Most changes to current excavators appear relatively small. But the net effect of those many changes has resulted in a crop of dramatically improved models.
The changes have also expanded the tasks excavators are now doing.
“We are long past the day when there was just a bucket on the end of a stick,” says Jonathan Tolomeo, Komatsu excavator product manager. “Excavators have become toolcarriers.”
That versatility is further increased by the tiltrotator, a device that is catching on in the U.S. Experts we talked to say the attachment, which enables 360-degree rotation and side-to-side tilt, speeds up production.
Justin Steger, Deere solutions marketing manager for site development and underground, adds that tiltrotators also increase efficiency in confined spaces and can save 15% to 30% in time across all applications.
“They offer the same appeal as do zero- and reduced-tailswing machines, but at the other end of the excavator,” Steger says. “And there’s no need to decouple the bucket to reverse it for tricky digging situations.”
Here’s a closer look at what’s new with excavators:
Luke Hill, excavator product specialist at Bobcat, says the company’s two large excavators, the E145 and E165, have four power modes. In addition to Standard and Economy, there are Power and Power +.
Power mode provides ample power to work circuits while also preserving higher travel speeds. Power+ delivers maximum power to the work circuits for faster loading and peak digging performance in hard ground.
The 17-ton Bobcat E165 features automotive-style heating and air conditioning, heated seat and pressurized cab with sound-isolating seal. The conventional tailswing design is ideal for picking and placing. Wide-open service panels, centralized zerks and a hinged belly pan make service and repair, including daily checks, quick and easy.BobcatThe two models also have four work modes: Breaker (one-way auxiliary flow), Shear (two-way flow), Lifting, and Digging. While in Digging mode, operators can engage Smart Power Control. SPC matches engine rpm, engine response and hydraulic output to the load to improve efficiency; SPC is available in any of the four power modes.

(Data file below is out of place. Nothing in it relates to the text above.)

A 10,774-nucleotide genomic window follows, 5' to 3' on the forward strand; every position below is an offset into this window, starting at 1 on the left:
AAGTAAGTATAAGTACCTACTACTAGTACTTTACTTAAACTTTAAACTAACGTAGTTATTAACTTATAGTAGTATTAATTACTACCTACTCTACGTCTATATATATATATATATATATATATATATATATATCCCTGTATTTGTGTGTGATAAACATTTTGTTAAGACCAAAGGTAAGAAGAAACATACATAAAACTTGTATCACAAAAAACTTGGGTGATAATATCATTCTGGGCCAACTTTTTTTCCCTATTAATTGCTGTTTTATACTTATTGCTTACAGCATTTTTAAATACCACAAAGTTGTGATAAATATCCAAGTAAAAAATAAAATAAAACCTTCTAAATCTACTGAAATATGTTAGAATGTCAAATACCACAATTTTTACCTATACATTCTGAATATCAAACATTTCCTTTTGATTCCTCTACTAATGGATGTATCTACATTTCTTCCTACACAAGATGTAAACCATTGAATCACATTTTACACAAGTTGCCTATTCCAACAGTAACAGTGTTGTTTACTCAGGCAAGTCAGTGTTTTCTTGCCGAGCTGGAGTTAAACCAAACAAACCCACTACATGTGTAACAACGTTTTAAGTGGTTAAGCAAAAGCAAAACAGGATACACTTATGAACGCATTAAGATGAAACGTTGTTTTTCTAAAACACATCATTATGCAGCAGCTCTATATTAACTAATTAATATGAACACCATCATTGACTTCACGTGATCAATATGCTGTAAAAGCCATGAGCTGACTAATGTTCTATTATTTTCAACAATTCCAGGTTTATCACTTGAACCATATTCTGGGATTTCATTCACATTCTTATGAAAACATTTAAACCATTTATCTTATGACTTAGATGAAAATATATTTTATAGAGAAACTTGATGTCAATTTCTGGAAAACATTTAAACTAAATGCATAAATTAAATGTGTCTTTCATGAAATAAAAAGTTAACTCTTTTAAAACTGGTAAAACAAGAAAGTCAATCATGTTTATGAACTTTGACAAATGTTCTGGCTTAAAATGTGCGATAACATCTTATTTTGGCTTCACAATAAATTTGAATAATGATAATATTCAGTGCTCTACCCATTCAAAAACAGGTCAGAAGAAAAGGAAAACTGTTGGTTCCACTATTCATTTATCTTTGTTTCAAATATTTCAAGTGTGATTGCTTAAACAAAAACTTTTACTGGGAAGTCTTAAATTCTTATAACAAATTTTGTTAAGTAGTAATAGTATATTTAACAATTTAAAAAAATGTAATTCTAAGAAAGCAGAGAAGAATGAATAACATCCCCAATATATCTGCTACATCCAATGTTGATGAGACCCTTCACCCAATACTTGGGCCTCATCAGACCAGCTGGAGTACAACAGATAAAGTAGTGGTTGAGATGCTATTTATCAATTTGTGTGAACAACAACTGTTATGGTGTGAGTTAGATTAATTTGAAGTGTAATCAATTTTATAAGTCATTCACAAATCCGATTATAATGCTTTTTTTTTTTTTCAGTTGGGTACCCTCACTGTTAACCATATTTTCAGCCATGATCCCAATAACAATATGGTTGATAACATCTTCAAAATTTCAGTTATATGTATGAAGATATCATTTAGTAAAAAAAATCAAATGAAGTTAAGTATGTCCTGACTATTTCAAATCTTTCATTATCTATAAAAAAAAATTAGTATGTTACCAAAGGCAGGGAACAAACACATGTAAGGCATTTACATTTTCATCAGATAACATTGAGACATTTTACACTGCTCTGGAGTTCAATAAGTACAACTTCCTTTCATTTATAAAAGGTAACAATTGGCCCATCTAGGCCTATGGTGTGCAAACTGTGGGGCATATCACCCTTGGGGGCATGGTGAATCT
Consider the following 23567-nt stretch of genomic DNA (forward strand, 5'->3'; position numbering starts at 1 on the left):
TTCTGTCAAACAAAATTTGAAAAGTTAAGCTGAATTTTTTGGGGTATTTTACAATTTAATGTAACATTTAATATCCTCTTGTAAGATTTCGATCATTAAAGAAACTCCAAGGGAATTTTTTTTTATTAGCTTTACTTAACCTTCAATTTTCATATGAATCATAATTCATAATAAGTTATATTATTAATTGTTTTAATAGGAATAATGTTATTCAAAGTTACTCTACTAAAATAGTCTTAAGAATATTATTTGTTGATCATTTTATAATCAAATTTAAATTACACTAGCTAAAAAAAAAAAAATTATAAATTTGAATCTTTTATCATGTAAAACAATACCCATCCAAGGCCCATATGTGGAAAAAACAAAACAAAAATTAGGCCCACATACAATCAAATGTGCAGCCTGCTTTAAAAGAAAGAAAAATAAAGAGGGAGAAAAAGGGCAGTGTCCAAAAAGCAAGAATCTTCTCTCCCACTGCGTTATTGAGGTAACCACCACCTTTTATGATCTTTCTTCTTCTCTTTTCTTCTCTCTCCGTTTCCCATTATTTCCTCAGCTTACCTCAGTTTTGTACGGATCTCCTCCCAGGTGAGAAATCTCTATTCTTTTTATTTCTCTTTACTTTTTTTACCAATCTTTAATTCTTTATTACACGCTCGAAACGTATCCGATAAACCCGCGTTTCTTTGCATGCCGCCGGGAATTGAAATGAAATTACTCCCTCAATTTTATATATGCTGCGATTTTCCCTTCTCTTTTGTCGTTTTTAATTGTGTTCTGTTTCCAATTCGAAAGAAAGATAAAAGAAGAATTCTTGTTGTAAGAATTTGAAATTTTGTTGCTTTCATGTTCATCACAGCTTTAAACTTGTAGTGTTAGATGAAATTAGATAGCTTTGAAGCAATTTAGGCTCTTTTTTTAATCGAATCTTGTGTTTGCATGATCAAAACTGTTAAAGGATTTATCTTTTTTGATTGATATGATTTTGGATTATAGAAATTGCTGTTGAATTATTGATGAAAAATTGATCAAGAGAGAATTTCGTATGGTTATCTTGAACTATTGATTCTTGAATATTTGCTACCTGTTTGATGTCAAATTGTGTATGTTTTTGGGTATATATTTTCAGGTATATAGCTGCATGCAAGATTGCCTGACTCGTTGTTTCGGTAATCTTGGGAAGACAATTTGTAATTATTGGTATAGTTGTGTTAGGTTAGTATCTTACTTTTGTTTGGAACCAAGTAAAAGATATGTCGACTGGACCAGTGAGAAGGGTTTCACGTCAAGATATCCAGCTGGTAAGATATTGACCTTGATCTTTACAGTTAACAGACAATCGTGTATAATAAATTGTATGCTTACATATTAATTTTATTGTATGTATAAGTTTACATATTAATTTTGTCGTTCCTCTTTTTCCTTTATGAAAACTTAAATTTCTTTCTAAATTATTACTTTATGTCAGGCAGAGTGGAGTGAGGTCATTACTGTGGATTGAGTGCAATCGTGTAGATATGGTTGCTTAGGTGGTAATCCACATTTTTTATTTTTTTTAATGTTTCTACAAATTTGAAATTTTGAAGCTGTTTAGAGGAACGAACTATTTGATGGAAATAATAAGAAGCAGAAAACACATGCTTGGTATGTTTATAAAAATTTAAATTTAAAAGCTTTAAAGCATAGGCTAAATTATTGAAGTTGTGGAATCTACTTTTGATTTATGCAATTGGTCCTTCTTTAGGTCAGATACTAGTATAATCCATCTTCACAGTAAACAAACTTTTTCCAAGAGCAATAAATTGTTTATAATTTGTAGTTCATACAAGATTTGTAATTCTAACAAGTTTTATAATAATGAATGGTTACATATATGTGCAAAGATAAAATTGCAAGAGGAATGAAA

“In the last four or five years, we’ve seen huge growth in specialty applications,” says Bart DeHaven, excavator sales, Kato-CES. He sees two key factors driving this growth. First, lots of employees at construction firms are leaving to start their own companies, many of them in narrowly focused markets. Second, many smaller contractors are branching out, such as the plumber who now also does site prep.
“We understand these shifts,” says DeHaven. “We’re a small, family-owned company in business since 1994, and we relate to and support entrepreneurship.”
All three models of Kato’s large excavators come with dual auxiliary hydraulics, adding flexibility. The two largest come standard with full electronics, including monitor with two cameras and telematics, three digging modes and auto-idle. The cabs have heating and air conditioning and six-way adjustable seating. The excavators are also equipped with a pattern change valve and an on-board pump to facilitate refueling.
The HD512LC-7 and HD514MR-7 excavators make up Kato’s Regzam series. Standard features for both are cab with heat and air conditioning, retractable windshield, dual auxiliary hydraulics, side- and rear-view cameras and pattern change valve. The 512LC has a standard long undercarriage, while the 514MR is a minimal-swing model and comes with a blade. Both feature a four-pump hydraulic system for fast response.KatoTolomeo and Andrew Earing, who is also an excavator product manager at Komatsu, say the company’s recently unveiled intelligent Machine Control 2.0 expands the adaptability of its excavators.
“Multifunction-control joysticks with programmable proportional thumbwheel controls have five features available on each joystick,” says Earing.
Tolomeo and Earing point out two key features of iMC 2.0. One is bucket angle hold, which maintains the bucket angle throughout the grading pass. “With this feature, the operator need only manage arm-in input,” says Earing.
The other key feature is auto-tilt bucket controls. Models with iMC 2.0 work with any bucket manufactured with a tilt feature. This requires field installation of sensors on the bucket so the system has data to work from. “The system allows the machine to match the design surface via machine control, increasing versatility and reducing the need to reposition the excavator throughout the day,” says Tolomeo.
The Cat 317 has an operating weight of 40,200 pounds and is powered by a Cat C4.4 engine rated at 130 horsepower. Entry and exit with the new, larger cab are made easier by the tip-up left console. Productivity is boosted up to 45% compared to traditional grading when the 317 is equipped with the Cat Grade 2D system, which has indicate-only and laser capability.CatCat’s Next Gen machines have electrohydraulics instead of pilot valve controls. While EH controls benefit the operator, that’s just the beginning.
“The new design allows concentration of the hydraulic system near the center of the machine,” says Stellbrink. This makes the system more responsive and reduces parasitic and frictional losses for improved performance.